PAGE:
This blog provides a meditation on the Episcopal daily readings along with a headline from world news:
31 Terah took his son Abram and his grandson Lot son of Haran, and his daughter-in-law Sarai, his son Abram’s wife, and they went out together from Ur of the Chaldeans to go into the land of Canaan; but when they came to Haran, they settled there.32The days of Terah were two hundred and five years; and Terah died in Haran.
The Call of Abram
12Now the Lord said to Abram, ‘Go from your country and your kindred and your father’s house to the land that I will show you.2I will make of you a great nation, and I will bless you, and make your name great, so that you will be a blessing.3I will bless those who bless you, and the one who curses you I will curse; and in you all the families of the earth shall be blessed.’* 4 So Abram went, as the Lord had told him; and Lot went with him. Abram was seventy-five years old when he departed from Haran.5Abram took his wife Sarai and his brother’s son Lot, and all the possessions that they had gathered, and the persons whom they had acquired in Haran; and they set forth to go to the land of Canaan. When they had come to the land of Canaan,6Abram passed through the land to the place at Shechem, to the oak* of Moreh. At that time the Canaanites were in the land.7Then the Lord appeared to Abram, and said, ‘To your offspring* I will give this land.’ So he built there an altar to the Lord, who had appeared to him.8From there he moved on to the hill country on the east of Bethel, and pitched his tent, with Bethel on the west and Ai on the east; and there he built an altar to the Lord and invoked the name of the Lord.
This story includes memory of the ancestors of Israel as nomads, which may explain their theological insight that God is not limited to set places, such as the great temples of kings, but travels with his people. This conviction runs through the whole bible. We see it for exmple in Jesus’ description of himself as the “way”. When we think of our human life as a journey, we can be open to discovering God as our travelling companion. The language of pilgrimage rests on the same conviction, with the additional faith that something special awaits us at the end of the road. In the context of the Genesis story, the calling of Abraham comes as the creative solution to God’s problem of how to deal with his rebellious creature, humanity. He has tried expulsion, cursing and flood, and these have not worked. Now he chooses persuasion. He persuades Abraham to journey to a new land to become a new people by whom all humanity will be blessed. The author of course is writing from the perspective of an Isarel settled in the land of promise, ruled by kings and already finding God’s expectations a bit heavy. The author insists that these expectations are embedded in the ancient history of his people and in fact gave birth to his people. Israel is not Israel if it is not the instrument of God’s blessing to humanity. Before this point in Genesis, God has been depicted as trying unsucessfully to stop the flow of human history as it rushes towards evil. Now in this event God commits himself to human history, understanding that He can’t work on human beings from the outside but must, in a much more intimate way, become their God. Abraham responds to God with a sober trust -he does what he’s told- which remains the Biblical ideal of faith. There is no spectacular vision or emotional conversion experience, just an old man with a lot to lose setting out on a risky adventure , believing it leads to blessing for himself and others.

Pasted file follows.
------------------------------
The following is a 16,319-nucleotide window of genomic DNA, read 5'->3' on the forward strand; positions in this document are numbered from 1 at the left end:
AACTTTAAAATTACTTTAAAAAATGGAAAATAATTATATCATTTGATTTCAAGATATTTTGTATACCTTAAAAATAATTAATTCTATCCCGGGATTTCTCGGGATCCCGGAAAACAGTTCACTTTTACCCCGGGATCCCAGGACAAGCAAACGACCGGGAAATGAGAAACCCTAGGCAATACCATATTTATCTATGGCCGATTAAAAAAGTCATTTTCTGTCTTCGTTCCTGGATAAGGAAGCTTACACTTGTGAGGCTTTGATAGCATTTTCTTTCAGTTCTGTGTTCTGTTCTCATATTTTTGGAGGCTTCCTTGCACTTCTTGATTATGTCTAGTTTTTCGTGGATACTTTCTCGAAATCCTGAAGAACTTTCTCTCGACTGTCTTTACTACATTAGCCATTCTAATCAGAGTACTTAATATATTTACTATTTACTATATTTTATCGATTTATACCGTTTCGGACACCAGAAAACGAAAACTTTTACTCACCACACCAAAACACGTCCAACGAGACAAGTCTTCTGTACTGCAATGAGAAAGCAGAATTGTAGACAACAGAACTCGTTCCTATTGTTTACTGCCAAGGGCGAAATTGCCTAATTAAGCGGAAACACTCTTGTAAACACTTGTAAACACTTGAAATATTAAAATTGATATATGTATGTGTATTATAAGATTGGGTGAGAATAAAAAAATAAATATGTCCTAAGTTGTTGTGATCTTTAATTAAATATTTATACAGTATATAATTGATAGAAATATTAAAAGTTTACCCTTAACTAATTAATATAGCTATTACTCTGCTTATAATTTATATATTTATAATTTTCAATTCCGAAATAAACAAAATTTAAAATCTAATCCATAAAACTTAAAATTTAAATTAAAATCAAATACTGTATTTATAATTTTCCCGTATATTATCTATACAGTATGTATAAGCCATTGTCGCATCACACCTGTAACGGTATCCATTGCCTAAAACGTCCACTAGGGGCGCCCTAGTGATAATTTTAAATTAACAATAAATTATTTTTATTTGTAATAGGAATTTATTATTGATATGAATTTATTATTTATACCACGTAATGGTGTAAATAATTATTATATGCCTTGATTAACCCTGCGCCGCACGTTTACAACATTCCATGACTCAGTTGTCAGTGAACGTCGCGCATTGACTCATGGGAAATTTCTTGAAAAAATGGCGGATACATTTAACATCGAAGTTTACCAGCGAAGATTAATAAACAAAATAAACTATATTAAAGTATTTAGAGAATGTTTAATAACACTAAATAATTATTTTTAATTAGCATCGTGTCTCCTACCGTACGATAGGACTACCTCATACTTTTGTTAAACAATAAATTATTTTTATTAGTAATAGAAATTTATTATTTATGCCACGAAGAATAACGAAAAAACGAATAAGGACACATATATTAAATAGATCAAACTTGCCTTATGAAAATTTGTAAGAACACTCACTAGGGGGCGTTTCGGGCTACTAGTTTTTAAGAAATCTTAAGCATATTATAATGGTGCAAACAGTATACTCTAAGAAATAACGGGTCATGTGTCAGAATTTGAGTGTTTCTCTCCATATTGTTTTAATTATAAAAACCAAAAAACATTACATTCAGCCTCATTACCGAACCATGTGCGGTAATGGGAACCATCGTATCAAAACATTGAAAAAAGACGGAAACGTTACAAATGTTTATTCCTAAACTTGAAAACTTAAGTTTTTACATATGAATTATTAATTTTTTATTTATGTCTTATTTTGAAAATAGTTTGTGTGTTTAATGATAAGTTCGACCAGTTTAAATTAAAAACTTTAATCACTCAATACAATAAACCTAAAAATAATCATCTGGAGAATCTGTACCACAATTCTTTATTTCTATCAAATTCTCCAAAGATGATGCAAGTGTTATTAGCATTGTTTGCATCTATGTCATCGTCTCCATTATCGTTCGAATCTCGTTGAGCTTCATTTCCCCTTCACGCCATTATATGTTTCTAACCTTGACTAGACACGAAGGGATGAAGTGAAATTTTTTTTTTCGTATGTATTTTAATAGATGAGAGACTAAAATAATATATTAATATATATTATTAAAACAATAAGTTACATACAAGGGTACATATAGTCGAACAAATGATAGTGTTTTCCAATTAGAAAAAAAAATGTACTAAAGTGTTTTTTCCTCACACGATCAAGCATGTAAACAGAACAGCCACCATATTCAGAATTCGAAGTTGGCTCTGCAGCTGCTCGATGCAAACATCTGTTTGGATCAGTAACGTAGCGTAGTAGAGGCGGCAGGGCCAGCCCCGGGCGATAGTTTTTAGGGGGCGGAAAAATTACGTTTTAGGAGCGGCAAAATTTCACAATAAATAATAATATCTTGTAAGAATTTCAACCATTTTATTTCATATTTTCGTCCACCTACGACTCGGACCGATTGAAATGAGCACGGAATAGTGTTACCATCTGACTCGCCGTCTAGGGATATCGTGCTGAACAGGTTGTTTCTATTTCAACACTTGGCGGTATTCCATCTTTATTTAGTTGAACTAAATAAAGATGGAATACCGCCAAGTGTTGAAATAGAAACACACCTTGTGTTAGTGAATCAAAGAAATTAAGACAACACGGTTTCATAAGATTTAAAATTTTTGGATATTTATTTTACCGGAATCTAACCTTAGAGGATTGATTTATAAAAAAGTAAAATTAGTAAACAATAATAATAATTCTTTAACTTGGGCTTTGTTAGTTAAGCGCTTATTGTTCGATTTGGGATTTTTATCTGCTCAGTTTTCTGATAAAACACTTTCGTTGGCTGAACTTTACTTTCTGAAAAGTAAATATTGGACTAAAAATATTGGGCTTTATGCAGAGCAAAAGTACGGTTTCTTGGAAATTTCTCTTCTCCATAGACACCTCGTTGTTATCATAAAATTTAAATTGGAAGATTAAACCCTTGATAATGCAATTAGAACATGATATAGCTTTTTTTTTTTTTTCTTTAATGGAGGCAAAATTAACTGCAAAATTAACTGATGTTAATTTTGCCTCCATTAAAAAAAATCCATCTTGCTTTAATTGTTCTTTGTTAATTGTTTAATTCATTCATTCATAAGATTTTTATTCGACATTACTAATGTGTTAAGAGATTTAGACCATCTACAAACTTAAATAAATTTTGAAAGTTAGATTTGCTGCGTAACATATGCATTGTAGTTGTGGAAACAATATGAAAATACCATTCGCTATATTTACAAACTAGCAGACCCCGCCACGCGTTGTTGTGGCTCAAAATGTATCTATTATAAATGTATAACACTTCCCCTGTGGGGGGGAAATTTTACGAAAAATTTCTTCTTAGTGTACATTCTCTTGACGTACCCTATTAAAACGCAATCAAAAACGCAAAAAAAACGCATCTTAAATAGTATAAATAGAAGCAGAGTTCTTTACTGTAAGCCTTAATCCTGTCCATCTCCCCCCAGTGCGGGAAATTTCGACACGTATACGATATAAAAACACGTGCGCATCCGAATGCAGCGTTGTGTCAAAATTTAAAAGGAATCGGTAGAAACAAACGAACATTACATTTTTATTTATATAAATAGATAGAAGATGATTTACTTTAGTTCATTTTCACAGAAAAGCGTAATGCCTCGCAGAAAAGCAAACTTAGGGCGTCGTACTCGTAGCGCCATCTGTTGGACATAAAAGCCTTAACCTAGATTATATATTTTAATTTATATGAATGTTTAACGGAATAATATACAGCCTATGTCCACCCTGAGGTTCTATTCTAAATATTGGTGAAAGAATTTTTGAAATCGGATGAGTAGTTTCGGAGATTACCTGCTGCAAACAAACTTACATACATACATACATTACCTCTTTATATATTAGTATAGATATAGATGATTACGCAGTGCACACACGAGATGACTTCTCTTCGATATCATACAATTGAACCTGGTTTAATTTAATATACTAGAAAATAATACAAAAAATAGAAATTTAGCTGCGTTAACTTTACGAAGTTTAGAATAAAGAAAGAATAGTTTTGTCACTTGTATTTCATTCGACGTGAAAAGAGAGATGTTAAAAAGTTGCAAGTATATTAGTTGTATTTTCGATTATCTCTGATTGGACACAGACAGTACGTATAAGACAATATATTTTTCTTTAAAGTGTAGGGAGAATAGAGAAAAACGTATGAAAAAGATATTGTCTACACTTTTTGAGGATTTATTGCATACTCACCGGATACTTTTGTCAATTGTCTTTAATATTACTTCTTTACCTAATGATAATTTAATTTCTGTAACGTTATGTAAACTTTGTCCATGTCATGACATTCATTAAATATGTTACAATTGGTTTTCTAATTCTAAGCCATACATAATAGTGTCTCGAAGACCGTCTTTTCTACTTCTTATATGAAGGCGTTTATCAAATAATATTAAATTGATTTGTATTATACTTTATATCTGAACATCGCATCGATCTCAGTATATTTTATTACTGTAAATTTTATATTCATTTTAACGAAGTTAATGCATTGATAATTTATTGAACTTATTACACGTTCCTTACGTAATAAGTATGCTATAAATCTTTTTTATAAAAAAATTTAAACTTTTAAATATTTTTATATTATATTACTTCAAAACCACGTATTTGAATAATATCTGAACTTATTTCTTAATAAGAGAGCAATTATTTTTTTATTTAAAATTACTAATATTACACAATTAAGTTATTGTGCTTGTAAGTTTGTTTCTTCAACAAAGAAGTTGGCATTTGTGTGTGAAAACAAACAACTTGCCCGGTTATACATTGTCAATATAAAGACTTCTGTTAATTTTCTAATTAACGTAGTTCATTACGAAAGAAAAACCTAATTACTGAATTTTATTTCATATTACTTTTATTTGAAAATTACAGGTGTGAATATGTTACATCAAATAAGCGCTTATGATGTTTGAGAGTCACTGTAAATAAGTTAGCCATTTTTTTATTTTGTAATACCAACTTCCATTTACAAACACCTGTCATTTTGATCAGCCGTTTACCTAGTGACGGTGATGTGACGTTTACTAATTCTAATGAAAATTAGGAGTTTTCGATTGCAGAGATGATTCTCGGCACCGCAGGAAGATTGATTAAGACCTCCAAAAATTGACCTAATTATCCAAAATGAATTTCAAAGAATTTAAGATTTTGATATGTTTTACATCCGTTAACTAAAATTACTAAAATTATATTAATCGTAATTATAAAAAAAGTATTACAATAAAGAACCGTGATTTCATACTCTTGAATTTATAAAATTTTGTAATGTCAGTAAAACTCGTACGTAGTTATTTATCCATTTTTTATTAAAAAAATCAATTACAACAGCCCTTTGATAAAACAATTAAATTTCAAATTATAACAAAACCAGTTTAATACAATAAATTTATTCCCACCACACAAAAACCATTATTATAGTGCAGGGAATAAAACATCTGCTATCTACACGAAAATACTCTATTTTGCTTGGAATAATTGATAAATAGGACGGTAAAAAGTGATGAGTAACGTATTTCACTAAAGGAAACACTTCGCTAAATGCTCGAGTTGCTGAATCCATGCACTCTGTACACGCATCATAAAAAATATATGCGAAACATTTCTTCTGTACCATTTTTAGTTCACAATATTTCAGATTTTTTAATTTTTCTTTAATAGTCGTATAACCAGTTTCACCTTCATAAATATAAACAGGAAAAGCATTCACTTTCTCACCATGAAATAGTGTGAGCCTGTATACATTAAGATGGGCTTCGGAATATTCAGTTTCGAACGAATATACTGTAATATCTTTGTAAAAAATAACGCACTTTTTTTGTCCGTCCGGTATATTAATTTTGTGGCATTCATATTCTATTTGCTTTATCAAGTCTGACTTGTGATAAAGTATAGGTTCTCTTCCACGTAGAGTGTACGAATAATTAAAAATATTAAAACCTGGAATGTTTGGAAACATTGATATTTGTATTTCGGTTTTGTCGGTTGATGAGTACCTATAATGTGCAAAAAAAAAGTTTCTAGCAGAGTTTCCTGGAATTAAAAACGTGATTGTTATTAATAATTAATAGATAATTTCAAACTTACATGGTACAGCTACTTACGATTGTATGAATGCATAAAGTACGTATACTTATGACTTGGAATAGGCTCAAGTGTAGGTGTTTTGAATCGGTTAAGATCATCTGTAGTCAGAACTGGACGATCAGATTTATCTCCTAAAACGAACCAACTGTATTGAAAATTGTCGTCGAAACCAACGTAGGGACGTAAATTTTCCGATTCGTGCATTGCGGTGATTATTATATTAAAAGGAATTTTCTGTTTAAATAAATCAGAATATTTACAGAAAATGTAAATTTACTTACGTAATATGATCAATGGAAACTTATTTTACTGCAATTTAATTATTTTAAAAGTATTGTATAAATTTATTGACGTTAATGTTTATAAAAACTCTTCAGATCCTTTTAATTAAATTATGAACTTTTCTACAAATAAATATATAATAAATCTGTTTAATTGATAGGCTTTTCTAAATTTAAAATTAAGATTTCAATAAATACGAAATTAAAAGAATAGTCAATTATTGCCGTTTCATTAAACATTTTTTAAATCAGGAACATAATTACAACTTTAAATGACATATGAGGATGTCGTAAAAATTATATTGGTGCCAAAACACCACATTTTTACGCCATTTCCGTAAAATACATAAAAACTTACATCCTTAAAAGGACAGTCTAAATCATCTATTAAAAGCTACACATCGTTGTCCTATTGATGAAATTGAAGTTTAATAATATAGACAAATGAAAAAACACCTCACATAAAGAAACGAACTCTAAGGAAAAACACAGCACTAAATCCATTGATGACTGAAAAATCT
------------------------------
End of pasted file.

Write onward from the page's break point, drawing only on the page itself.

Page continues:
16 Jesus said to her, ‘Go, call your husband, and come back.’17The woman answered him, ‘I have no husband.’ Jesus said to her, ‘You are right in saying, “I have no husband”;18for you have had five husbands, and the one you have now is not your husband. What you have said is true!’19The woman said to him, ‘Sir, I see that you are a prophet.20Our ancestors worshipped on this mountain, but you* say that the place where people must worship is in Jerusalem.’21Jesus said to her, ‘Woman, believe me, the hour is coming when you will worship the Father neither on this mountain nor in Jerusalem.22You worship what you do not know; we worship what we know, for salvation is from the Jews.23But the hour is coming, and is now here, when the true worshippers will worship the Father in spirit and truth, for the Father seeks such as these to worship him.24God is spirit, and those who worship him must worship in spirit and truth.’25The woman said to him, ‘I know that Messiah is coming’ (who is called Christ). ‘When he comes, he will proclaim all things to us.’26Jesus said to her, ‘I am he,* the one who is speaking to you.’
When the conversation gets personal, the woman begins to talk religion and mentions the religious divisions between Jews and Samaritans. Jesus tells her to get real: God is not an item in the world who can be located in particular place. God is “Spirit”, that is life -that-is-not-material, and “truth”, that is, unveiled reality. God can only be worshipped by those who have stopped trying to confine God in religious categories and customs and are ready to meet God’s disturbing otherness with their own naked humanity. In this adventure we need to be guided by an even greater traveller than Abraham. Jesus says to the woman, ” I am he, the one who is speaking with you.” In their very different ways both Abraham and the Samaritan woman place their trust in something inexplicable and life-changing: Abraham in a journey that will change him; the Samaritan in a material man who claims to be the source of eternal truth. Both stories encourage the reader to meet the God who changes lives.